Angela Rozas and David Heinzmann Chicago Tribune
CHICAGO — Authorities have been reviewing the cases of two more University of Chicago Hospitals patients in an investigation into whether large doses of insulin may have contributed to recent patient deaths, police said Tuesday.
The Chicago Tribune reported Tuesday that police were investigating the possibility that an ``intentional act'' led to two patients with extraordinarily high insulin levels. One of those patients died, and the other is in a coma. Police had also said they were looking at a third instance, although blood tests had not yet confirmed the presence of insulin.
The two additional patients confirmed Tuesday bring the total number of suspicious cases to five.
One of the patients, an 89-year-old man, came to investigators' attention after officials there started reviewing all cases of patients with hypoglycemia, or low blood sugar, which can be the result of insulin injection. The man, who is still alive, was recently hypoglycemic, and his blood is being tested to determine if he had high insulin levels, Wentworth Area Cmdr. Patricia Walsh said. He is not a diabetic, she said.
The body of a 30-year-old cancer patient who died June 21 was sent to the Cook County Medical Examiner to be examined after officials at the hospital began investigating the possible insulin-related death of Ruthie Holloway, 82. Hospital officials said Tuesday they don't believe the 30-year-old's death is connected to the insulin. The female patient was not a diabetic and was not in the same hospital wing as Holloway and two other patients whose cases are being investigated.
Hospital spokesman John Easton said the two additional cases did not rise to the level of concern of the first three, but he acknowledged that investigators are reviewing any case in which patients ``had low blood sugar that did not respond to therapy.''
U. of C. officials have said that they are conducting a full investigation and exploring a range of explanations that include ``medication error, laboratory error related to serum insulin levels, and product integrity'' of medications.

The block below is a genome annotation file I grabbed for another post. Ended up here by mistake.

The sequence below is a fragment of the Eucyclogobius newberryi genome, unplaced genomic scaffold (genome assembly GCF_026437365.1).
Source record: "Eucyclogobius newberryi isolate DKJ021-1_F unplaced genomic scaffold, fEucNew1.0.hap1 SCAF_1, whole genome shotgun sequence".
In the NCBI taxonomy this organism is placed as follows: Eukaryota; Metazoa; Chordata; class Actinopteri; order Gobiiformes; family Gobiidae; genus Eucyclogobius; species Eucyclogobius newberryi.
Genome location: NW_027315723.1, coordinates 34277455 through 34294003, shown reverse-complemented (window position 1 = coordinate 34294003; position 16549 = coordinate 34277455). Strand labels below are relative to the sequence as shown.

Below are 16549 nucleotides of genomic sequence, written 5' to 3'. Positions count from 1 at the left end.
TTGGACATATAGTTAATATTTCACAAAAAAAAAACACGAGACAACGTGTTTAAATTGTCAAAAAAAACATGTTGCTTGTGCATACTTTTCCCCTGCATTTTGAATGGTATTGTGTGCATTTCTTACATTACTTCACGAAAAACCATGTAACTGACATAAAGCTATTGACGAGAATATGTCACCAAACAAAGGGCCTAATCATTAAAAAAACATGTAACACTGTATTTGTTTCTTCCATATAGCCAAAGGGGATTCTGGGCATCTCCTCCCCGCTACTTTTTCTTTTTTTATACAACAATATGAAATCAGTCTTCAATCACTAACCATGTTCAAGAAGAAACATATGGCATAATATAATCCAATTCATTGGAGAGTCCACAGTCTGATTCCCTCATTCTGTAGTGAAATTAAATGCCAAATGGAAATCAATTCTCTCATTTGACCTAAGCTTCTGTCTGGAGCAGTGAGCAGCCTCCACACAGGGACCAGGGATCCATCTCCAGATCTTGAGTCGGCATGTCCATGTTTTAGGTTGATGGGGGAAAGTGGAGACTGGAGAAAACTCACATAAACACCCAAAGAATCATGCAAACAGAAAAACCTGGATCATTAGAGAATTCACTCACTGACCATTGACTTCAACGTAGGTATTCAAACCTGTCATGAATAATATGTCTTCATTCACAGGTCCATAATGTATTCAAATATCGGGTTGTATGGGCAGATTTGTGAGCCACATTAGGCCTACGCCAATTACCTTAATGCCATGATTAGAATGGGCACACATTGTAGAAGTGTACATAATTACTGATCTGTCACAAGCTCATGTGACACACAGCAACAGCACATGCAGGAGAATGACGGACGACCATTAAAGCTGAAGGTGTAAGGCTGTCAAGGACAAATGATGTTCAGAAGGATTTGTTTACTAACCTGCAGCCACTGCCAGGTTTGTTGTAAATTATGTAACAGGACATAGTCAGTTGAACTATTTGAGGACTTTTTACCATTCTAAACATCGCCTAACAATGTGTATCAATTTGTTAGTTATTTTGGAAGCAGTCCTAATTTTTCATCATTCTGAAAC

Hospital officials say they have tightened control of insulin supplies since the incidents.
Three of the patients were elderly women being treated in the same wing of the Hyde Park hospital and all were stricken between May 7 and June 5, sources said.
Holloway, who died June 10 after three weeks in the 5 North/East wing of the hospital, was a ``dietary diabetic,'' Walsh said. Holloway was the only patient of the five whose cases are under investigation who was a diabetic, Walsh said.
Her insulin level was measured at over 2,600 micro international units per microliter, hundreds of times over a normal insulin level, according to police sources.
Jessie Sherrod, 89, died June 6 of complications from Alzheimer's disease, her son said. But authorities are now conducting tests to determine if the woman suffered from a hypoglycemia episode while at the hospital May 7 and whether that may have contributed to her death. Her blood was not tested at the time.
The third patient from that wing of the hospital being investigated is a 68-year-old East Side woman who remains hospitalized after she showed signs of hypoglycemia, and blood tests revealed she had an insulin level over 2,600, sources said.
Insulin is a naturally occurring hormone the body needs to convert glucose into energy. When insulin levels rise, glucose levels decrease, and extreme imbalances can cause severe damage to the brain, seizures, coma or even death.
Doctors were alerted to the problem on June 6 when they first saw a high-insulin test result, hospital officials said. Test results for a second victim were seen on June 14. The hospital notified police after a June 22 staff meeting at which internal investigators could not explain the deaths.
Easton, the hospital spokesman, said one of the patients under investigation had been diagnosed with a mild level of diabetes, and another ``did appropriately receive a small dose of insulin'' during treatment that was not related to the very high levels of the hormone that later showed up in tests. He declined to say which patient was diabetic and which received insulin.
Walsh said police are working with various regulatory agencies to determine the possible causes of the insulin increases, and they are also investigating who worked with the various patients and who had access to them.
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